Proposed changes to the property assessment for oil and gas operations in the province could mean a big tax jump for rural landowners.
When the province released its review on July 28, outlining four scenarios that would reduce the overall assessment values for the energy sector between seven and 20 per cent, Alberta’s rural municipalities — including Ponoka County — were left reeling.
“The county stands to lose between $1 million and $4.1 million in property taxes if this proposal proceeds,” said CAO Charlie Cutforth.
“That’s in addition to the 35 per cent — about $500,000 — reduction on shallow gas property taxes that was imposed by the province last year.”
In terms of the potential tax hike for residential and farmland properties, it could range anywhere from 34 to 150 per cent. Currently, the county receives about $2.6 million in residential taxes (about $511,000 on agricultural land and $1.4 million from its commercial properties).
For the county, the concern is as much on the possible impact this will have on its other ratepayers as it is on supporting the energy sector that operates here.
“We certainly support creating a sustainable oil and gas industry but, for smaller municipalities, I don’t think it has gone over as the province had planned,” Cutforth said.
“Our rate for that industry is 10.8 mills. There are 42 counties that are higher than us, some very significantly.”
Both Cutforth and Reeve Paul McLauchlin were at an Aug. 11 meeting with area MLAs Ron Orr and Jason Nixon, the minister of environment and parks, where both MLAs explained the review results came as a shock to them as well.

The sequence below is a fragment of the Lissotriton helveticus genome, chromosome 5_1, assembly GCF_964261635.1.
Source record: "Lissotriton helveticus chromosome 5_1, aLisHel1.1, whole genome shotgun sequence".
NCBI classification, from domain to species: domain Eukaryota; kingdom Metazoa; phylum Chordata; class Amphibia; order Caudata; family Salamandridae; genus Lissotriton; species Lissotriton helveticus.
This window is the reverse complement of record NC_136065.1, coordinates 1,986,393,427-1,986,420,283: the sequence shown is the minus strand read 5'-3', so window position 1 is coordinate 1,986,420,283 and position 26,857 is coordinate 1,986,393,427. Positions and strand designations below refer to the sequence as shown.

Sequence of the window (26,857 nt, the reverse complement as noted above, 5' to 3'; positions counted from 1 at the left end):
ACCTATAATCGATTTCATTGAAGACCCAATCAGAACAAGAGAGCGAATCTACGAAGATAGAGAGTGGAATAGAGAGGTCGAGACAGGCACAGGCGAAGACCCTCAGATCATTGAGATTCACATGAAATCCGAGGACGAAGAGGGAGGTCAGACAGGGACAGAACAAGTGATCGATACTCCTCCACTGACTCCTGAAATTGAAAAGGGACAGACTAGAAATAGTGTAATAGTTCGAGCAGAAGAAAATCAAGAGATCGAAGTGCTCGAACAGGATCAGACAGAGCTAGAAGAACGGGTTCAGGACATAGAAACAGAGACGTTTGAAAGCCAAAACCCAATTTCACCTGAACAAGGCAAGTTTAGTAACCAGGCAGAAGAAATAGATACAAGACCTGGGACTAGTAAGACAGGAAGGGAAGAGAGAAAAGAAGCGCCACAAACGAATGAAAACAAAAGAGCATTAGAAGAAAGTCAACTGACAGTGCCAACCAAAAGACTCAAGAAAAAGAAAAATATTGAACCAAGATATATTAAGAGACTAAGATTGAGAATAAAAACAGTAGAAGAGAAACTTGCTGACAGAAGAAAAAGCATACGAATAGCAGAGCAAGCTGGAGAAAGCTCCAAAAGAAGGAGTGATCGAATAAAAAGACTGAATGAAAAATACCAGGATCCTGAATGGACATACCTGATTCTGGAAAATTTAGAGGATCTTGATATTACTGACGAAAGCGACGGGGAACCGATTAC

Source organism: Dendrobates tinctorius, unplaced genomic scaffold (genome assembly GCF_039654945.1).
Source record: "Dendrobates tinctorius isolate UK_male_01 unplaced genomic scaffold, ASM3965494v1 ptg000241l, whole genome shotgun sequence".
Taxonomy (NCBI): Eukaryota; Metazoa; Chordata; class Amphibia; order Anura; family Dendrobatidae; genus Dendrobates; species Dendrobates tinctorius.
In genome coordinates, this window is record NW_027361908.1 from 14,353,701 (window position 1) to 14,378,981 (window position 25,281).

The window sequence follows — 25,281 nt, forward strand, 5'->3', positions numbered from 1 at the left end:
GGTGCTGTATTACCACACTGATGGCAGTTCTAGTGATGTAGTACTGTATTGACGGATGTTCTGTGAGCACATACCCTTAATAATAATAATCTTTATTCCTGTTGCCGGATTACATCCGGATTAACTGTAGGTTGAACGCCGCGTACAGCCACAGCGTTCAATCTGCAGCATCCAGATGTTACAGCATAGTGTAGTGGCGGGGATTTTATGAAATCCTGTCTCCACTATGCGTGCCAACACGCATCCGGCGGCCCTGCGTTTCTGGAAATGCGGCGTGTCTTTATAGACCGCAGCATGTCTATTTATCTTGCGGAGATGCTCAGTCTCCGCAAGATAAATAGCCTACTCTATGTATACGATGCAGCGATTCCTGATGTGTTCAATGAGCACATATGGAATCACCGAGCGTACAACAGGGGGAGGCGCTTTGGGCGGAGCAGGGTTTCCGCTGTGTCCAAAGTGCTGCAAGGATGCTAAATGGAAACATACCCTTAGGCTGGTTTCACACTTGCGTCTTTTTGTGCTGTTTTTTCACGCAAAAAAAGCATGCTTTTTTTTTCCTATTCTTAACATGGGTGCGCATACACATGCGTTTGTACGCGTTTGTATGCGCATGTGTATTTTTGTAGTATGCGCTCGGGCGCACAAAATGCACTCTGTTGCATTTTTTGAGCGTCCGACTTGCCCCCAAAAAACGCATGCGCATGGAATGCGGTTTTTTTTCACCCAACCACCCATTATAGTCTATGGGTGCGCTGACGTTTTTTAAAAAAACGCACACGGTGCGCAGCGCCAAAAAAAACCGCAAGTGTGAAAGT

“The reality is this review was initiated by energy companies through the Canadian Association of Petroleum Producers as they felt they were being gouged,” said Cutforth.
“I can certainly sympathize somewhat with them on that, given there are counties sitting at mill rates from 20 to 30 to go along with very healthy reserves — ranging from $100 to $250 million.”
However, he added that the proposal will likely only benefit a select few and leave out a lot of the smaller companies.
“It really seemed like the review is penalizing us for being good conservatives — saving and not having any debt,” Curforth noted.
“And when you give it a second look, this proposal doesn’t solve the issue which includes being fair and controlling the changes in tax rates across the province to be more equitable.”
On the positive side, the county’s five per cent discount offer to energy companies was a tremendous success — netting revenue that leaves the county with around $1 million less in outstanding taxes than the $4.2 million as of the end of 2019.
“The companies that could pay did, taking in more than $6 million from energy companies. It was definitely worth it and puts us in a better financial position than we were looking at a couple of months ago,” he said.
“Only one — Alphabow — has refused to pay and isn’t paying anyone.”
Another positive is that the province has backed away from its end of August deadline for feedback and the 2021 implementation.
“At the meeting, Nixon said there will be another look taken at this and now there is no timeline,” Cutforth said.